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Pyotr Aven: is Russian contemporary art waiting for Godot?

Pyotr Aven: is Russian contemporary art waiting for Godot?

There is no harsher critic of Russian contemporary art than Pyotr Aven, a major collector and banker who is one of Russia’s richest men. In his opinion, the problem is part of a much broader crisis affecting Russian culture.

“This is the first time in 200 years that Russia has no national poet since the death of the (Nobel prize-winner) Josef Brodsky (1940-1996). It is the first time that we don’t have a serious film-maker of the level of Andrey Tarkovsky (1932-1986). Literature and poetry are definitely in absolute crisis and no Russian writer can now pretend to a Nobel prize. Contemporary art is part of the same picture...I believe Russian contemporary art is in crisis,” he says.

What emerges, however, is above all Aven’s disillusion with the generation of Moscow artists with whom he grew up and made friends in Soviet times. He later bought their works, but he blames what amounts to a comfortable life and lack of ambition for the failure of most of them to make an international impact. “The lack of competition allowed them to make enough money... they loved their life (in Russia), but they had no wish to become really big stars and really work hard to compete with the best international names,” he said, adding that only a very small number took up the challenge and left Russia to compete on the international stage.

Aven doesn’t mince his words, especially since the painter Vladimir Dubossarsky publicly accused him this summer of neglecting to buy Russian contemporary works in order to support the country’s art scene. “Unfortunately, the idea of being really original and doing something international and interesting in order to become a first-rate artist didn’t come to their mind,” he says. The contrast with the approach of the previous generation of artists who worked during the Soviet period is striking. It was easier to be original then precisely “because the Soviet Union only existed here.” The artists argue that “we’re not big because you don’t buy us,” but Aven thinks it’s the other way around. “It’s because you are not interesting. I bought all of them, but what was the result?”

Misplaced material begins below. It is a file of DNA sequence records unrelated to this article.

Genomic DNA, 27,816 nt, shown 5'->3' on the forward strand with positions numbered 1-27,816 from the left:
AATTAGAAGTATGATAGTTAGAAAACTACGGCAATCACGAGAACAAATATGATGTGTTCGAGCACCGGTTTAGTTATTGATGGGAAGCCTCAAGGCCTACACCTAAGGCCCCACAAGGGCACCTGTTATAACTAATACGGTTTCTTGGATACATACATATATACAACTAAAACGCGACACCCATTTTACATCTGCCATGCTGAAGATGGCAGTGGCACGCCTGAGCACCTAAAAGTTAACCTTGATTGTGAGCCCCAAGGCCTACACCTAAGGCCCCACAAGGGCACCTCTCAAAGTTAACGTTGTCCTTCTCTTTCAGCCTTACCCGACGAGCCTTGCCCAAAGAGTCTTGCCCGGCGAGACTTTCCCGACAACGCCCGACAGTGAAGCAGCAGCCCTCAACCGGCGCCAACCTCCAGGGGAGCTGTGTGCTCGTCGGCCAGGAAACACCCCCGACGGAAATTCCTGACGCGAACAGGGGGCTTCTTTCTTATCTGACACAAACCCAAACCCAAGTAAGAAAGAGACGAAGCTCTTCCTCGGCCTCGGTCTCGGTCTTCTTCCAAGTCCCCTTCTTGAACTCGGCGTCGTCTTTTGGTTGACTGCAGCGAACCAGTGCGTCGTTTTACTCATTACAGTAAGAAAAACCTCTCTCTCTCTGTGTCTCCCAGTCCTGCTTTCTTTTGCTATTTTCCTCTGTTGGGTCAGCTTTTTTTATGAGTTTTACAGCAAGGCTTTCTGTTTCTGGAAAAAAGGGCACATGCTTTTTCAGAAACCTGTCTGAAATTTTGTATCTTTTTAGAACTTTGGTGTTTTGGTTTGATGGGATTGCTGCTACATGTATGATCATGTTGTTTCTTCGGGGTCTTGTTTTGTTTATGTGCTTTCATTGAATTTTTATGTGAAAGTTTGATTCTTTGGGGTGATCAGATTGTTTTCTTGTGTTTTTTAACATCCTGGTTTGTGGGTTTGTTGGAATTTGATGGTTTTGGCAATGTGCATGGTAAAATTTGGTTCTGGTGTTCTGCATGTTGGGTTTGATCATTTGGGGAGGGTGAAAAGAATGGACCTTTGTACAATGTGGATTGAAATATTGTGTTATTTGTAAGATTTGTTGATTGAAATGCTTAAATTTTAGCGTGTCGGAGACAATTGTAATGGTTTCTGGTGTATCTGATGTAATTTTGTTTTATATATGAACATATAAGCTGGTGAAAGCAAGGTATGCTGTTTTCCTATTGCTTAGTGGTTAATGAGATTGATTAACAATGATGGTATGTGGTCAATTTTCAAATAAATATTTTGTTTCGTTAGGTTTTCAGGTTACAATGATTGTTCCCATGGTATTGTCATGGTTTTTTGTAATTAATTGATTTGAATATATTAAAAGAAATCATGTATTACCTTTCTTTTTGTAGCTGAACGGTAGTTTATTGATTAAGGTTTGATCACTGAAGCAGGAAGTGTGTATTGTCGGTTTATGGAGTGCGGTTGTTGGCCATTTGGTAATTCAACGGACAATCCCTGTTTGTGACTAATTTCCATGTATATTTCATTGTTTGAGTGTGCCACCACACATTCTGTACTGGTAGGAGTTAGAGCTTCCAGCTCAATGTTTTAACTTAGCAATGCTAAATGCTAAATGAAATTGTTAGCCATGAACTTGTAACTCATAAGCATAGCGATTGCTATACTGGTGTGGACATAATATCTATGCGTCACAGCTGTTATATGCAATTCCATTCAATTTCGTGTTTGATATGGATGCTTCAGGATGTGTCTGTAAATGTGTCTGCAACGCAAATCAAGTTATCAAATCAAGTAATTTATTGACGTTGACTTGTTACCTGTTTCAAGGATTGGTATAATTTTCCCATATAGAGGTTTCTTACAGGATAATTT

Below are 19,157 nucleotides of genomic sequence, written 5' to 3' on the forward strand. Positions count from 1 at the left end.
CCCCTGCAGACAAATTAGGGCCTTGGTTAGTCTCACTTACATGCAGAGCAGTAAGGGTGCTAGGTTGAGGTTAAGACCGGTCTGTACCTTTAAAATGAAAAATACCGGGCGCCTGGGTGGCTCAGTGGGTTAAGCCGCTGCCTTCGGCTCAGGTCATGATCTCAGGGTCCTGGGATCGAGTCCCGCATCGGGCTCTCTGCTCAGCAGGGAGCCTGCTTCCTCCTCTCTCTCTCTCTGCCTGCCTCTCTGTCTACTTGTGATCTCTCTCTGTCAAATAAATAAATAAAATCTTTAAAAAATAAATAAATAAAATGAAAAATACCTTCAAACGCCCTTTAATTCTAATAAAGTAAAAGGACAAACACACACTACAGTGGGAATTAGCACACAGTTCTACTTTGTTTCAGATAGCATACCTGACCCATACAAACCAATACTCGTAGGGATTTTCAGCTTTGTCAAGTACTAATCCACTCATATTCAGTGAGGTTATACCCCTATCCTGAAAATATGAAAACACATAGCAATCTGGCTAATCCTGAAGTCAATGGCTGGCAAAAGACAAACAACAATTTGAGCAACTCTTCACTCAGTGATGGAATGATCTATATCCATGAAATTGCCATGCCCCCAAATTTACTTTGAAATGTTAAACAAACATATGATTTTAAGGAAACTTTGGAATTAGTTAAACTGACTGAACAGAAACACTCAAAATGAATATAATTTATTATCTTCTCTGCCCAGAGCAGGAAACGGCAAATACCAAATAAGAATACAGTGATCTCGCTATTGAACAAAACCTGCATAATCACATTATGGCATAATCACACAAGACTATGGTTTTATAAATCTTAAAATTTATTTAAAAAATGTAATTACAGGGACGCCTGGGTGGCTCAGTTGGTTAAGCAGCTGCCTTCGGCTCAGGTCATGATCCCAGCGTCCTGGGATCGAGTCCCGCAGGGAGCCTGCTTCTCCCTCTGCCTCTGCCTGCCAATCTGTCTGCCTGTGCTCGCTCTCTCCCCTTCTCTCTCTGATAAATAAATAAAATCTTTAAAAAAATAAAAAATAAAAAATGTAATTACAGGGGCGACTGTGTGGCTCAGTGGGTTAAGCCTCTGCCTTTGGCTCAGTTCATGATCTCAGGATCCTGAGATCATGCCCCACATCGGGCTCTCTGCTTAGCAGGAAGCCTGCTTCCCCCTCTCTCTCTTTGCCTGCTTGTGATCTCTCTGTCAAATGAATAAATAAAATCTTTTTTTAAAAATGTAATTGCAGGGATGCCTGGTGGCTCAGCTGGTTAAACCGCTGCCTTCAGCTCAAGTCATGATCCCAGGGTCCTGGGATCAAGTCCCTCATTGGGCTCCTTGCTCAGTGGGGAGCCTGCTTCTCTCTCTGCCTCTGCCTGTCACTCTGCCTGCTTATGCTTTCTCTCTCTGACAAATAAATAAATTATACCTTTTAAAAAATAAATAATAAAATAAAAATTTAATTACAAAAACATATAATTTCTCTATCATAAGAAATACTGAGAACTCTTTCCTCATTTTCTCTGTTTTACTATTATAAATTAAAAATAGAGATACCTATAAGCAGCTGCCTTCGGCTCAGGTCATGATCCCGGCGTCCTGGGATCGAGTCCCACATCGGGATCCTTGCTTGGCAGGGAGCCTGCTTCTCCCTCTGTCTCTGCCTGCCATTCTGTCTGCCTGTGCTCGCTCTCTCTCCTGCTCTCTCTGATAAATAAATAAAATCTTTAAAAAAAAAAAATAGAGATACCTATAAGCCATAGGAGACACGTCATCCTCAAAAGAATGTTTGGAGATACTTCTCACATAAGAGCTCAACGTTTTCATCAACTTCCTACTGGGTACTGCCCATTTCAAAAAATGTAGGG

He contrasts the post-Soviet approach of the Russian contemporary artists of his own generation with the far more dynamic reaction of their Chinese counterparts. “They tried to become international. They travelled a lot, they went to the United States. They went all over the world.” According to him, the result was the 23.3 million USD paid for the Chinese contemporary artist Zeng Fanzhi’s “The Last Supper” at Sotheby’s Hong Kong auction in 2013. “This is a level that Russia cannot even imagine,” he says.

In Aven’s opinion, an adventurous spirit is precisely what contemporary Russian artists lack. He defines as contemporaries those who are younger than 50 or 60 and admits that those artists who are older have a very different outlook. Aven for instance praises the 63-year-old Russian architect and artist Alexander Brodsky as “one of the best,” but says he is unknown internationally as an artist because he stayed in Russia, a major shortcoming for an artist, according to the collector. It is precisely that which for him singles out the artist Ilya Kabakov, described by Aven as the Russian art world’s “only international name,” all because he left the Soviet Union, or rather was pushed out, at the end of the 1980s and started anew.

The Russian banker has over the years put together a museum-class collection of early 20th century art. That project is virtually finished and Aven is now thinking of starting a collection of contemporary art. One sign of that is that he him- self recently bought a work by Zheng Fanzhi. “I have started to buy some art, some things that I didn’t have enough of,” is his comment. Whether that potential collection will include Russian contemporary works is another question. Aven has some 50 or so paintings by Russian contemporary artists, but he describes that particular group as not having met his expectations. The trouble is that “all Russians would like to buy Russian art... I would love to buy my con- temporaries.” After a short pause, the axe falls. “Not interesting!”

It gets worse. “The main problem is that Russian artists are stuck in Russia. They have not gone abroad. They didn’t become part of the inter- national picture. They don’t speak the language (i.e. English). It’s a lazy, lazy Russian atmosphere.”

In his interviews, Aven always attaches great importance to the value of art works, almost as though that is the main criterion. “Money usually just reflects demand,” he says, pointing out that when collectors get together they always discuss prices. He acknowledges that this is considered bad taste in Russia, but sticks to his guns. “Price indicates demand and popularity and basically reflects the level of public attention,” he says, but stresses that he is not acting as an investor and has never made money out of art. He defines himself as an economist by training and is convinced that price reflects quality. “I believe over time the most expensive pieces are better than those that are cheap.”

Despite Aven’s pessimism about the state of Russian contemporary art, another Russian billionaire, Leonid Michelson, has commissioned the architect Renzo Piano to transform a former power station in central Moscow into a platform for both exhibiting and creating contemporary art. It is a huge project. Only time will tell which one of these two Russian ‘oligarchs’ is making the right bet.

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